LA vs. Tokyo: College Couture

Los Angeles and Tokyo. Two famous cities, two completely different cultures.

A simple stroll down any bustling street is all it takes to give you an idea of just how different even the fashion choices can be. But this disparity in style isn’t reserved for the streets. Enter the realm of university libraries and lecture halls and you’ll see that not only do Tokyo and LA students offer a different perspective on what is appropriate for the classroom environment, but they also appear to hold varying opinions on how much time and effort should be put into getting ready for a day dedicated to learning.

Prior to attending college here in Tokyo, I was first exposed to the world of collegiate fashion when I enrolled at a small university in Los Angeles, California. I had grown up in the Bay Area and was accustomed to athleisure and flip-flops being a socially acceptable mode of dress, but life in LA was totally different. While I would make my trek to University Hall in t-shirts and Nikes, girls around me would totter into classrooms in 4-inch wedges and thigh-high boots. Spray tans and crop tops that more closely resembled bikini tops were not uncommon. But that isn’t to say that my attire was anything unique. I came to find that there was a sort of range, or “Spectrum of Style” so to speak.

One end of the SOS required minimal effort—sweatpants, leggings, t-shirts, running shoes, and flip-flops were the norm. Messy buns and little to no makeup topped off the look. On the complete opposite end of the SOS was the sort of dress that called for significant dedication and prep time: girls who chose to outfit themselves on this end of the spectrum would commonly be seen showcasing meticulously applied makeup, hairstyles that could only be achieved with a curling iron, and outfits pieced together with numerous accessories.

 But girls who fell somewhere in between were just as common. Rather, it may be more accurate to say that instead of consistently gravitating towards one end of the SOS most girls liked to freely place themselves on any point of the spectrum depending on their mood or course load that day. There was no amount of effort—or lack thereof—that drew extra attention. Everyone was free to outfit themselves as they pleased.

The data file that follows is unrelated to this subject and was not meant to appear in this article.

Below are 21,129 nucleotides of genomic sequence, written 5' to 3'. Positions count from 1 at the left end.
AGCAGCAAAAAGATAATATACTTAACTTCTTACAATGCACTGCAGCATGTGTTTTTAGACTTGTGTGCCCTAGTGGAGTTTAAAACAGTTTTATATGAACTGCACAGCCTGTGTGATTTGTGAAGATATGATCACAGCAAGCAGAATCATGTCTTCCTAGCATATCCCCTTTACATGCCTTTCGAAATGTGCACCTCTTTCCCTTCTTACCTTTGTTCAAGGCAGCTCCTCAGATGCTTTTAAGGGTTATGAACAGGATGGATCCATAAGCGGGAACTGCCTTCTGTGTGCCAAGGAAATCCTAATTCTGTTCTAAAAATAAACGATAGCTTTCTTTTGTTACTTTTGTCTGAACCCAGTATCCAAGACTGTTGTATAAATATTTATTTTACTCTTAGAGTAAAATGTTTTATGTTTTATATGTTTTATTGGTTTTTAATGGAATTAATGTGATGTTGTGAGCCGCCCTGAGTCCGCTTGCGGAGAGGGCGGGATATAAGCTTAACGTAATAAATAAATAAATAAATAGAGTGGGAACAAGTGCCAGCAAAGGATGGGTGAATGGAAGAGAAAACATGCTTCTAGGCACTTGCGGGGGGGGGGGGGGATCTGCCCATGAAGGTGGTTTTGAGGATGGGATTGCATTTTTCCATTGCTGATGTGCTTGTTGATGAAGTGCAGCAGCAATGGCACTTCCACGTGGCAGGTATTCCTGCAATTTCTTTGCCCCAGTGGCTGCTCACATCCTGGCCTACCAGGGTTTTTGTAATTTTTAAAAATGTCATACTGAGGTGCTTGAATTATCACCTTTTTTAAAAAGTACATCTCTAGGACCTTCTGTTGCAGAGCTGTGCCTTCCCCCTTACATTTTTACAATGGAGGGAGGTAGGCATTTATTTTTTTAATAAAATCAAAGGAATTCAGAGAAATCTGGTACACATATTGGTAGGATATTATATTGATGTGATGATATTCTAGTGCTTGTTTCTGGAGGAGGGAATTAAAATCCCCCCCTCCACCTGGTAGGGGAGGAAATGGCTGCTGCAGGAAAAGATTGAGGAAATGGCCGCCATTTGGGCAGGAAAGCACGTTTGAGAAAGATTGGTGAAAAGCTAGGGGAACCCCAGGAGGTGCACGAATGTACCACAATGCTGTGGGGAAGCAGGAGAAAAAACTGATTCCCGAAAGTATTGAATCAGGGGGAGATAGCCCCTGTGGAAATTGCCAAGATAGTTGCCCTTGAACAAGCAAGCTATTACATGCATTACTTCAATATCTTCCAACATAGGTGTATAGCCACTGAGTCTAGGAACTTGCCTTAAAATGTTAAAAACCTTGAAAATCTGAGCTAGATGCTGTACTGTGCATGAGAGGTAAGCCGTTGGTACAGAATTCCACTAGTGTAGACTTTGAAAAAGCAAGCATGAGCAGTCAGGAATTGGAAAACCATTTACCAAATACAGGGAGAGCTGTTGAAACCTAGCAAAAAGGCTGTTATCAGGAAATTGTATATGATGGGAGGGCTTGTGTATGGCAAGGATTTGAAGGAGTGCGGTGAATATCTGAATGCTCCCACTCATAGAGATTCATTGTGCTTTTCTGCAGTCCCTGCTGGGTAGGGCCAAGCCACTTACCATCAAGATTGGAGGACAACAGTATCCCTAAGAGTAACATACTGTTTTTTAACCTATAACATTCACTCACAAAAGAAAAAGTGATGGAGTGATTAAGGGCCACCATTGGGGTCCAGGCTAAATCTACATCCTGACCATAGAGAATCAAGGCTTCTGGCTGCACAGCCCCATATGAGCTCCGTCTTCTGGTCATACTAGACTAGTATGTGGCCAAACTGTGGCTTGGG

After a full year of freely adjusting my style on a day-to-day basis, I was in for quite a shock when I first began attending college in Tokyo. Here there was no detectable Spectrum of Style. Instead, cardigans, skirts, and kitten heels dominated the classrooms. There were no outfits that showed excessive amounts of skin and very few dressed in clothing that could come close to being described as “loungewear”. And it wasn’t so much the lack of sweatpants that surprised me, but the fact that there didn’t appear to be as much variation among outfit or makeup styles. Back in an LA classroom, it was fairly common to see a girl in a tube top with eyeliner wings to her hairline seated in between girls dressed in workout gear and sweater sets. On a Tokyo campus, however, while everyone was dressed fashionably, few seemed to take a leap and experiment with a less conservative style or venture down the “lazy” road and show up to a lecture wearing their pajamas.

I had always thought bravery was required when it came to dressing up for class, but here it was the opposite. Instead, it took me a good couple of months to work up to wearing my usual sweats and t-shirts in an environment where my comparably minimal level of effort could stick out quite conspicuously. But in time I came to realize that none of my fellow students cared how much effort I would put into my appearance so long as I wasn’t behaving in a way that hindered the learning environment. My classmates weren’t putting in extra effort for others. They dressed well solely for themselves. And this dedication to themselves is ultimately what inspired me to occasionally step out of my comfort zone on days when I had more time to get ready or simply felt like experimenting with a new type of dress or hairstyle.

LA versus Tokyo. Even if there may be no obvious SOS, know that one always exists. At the end of the day “classroom couture” is essentially about outfitting yourself in what makes you feel most comfortable in an environment where education is the ultimate goal. So whether you feel like you learn best in stilettos or sweats, it doesn’t matter. Your professors and peers quite frankly do not care how you choose to outfit yourself, so the time and effort you put in each morning are entirely up to you. College should be a time where we are free to experiment and express ourselves. Because let’s be real: whether it be cardigans or crop tops, neither have the power to raise our GPA or dictate how hard we hit the books.